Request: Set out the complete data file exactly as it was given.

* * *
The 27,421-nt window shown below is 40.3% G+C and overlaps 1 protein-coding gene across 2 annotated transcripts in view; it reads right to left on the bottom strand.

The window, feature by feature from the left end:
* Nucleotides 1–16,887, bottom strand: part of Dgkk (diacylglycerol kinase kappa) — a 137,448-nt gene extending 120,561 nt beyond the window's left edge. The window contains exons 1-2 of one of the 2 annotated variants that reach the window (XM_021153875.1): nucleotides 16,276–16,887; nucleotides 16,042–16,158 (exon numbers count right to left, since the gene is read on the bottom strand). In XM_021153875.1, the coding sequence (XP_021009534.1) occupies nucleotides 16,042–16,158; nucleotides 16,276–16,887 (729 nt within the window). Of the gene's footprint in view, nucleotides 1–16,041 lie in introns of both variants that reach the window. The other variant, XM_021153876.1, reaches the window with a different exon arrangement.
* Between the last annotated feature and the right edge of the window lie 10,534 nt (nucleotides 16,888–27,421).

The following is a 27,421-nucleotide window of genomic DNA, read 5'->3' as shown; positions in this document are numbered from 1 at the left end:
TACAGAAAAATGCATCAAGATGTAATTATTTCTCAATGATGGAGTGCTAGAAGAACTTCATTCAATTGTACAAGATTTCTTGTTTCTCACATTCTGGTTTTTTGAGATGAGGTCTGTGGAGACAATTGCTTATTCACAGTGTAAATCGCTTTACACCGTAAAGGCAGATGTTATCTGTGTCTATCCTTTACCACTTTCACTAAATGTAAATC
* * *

The 27,421-nt window shown below is 40.3% G+C and overlaps 1 protein-coding gene across 2 annotated transcripts in view; it reads right to left on the bottom strand.

The window, feature by feature from the left end:
* Nucleotides 1–16,887, bottom strand: part of Dgkk (diacylglycerol kinase kappa) — a 137,448-nt gene extending 120,561 nt beyond the window's left edge. The window contains exons 1-2 of one of the 2 annotated variants that reach the window (XM_021153875.1): nucleotides 16,276–16,887; nucleotides 16,042–16,158 (exon numbers count right to left, since the gene is read on the bottom strand). In XM_021153875.1, the coding sequence (XP_021009534.1) occupies nucleotides 16,042–16,158; nucleotides 16,276–16,887 (729 nt within the window). Of the gene's footprint in view, nucleotides 1–16,041 lie in introns of both variants that reach the window. The other variant, XM_021153876.1, reaches the window with a different exon arrangement.
* Between the last annotated feature and the right edge of the window lie 10,534 nt (nucleotides 16,888–27,421).

The following is a 27,421-nucleotide window of genomic DNA, read 5'->3' as shown; positions in this document are numbered from 1 at the left end:
TACAGAAAAATGCATCAAGATGTAATTATTTCTCAATGATGGAGTGCTAGAAGAACTTCATTCAATTGTACAAGATTTCTTGTTTCTCACATTCTGGTTTTTTGAGATGAGGTCTGTGGAGACAATTGCTTATTCACAGTGTAAATCGCTTTACACCGTAAAGGCAGATGTTATCTGTGTCTATCCTTTACCACTTTCACTAAATGTAAATC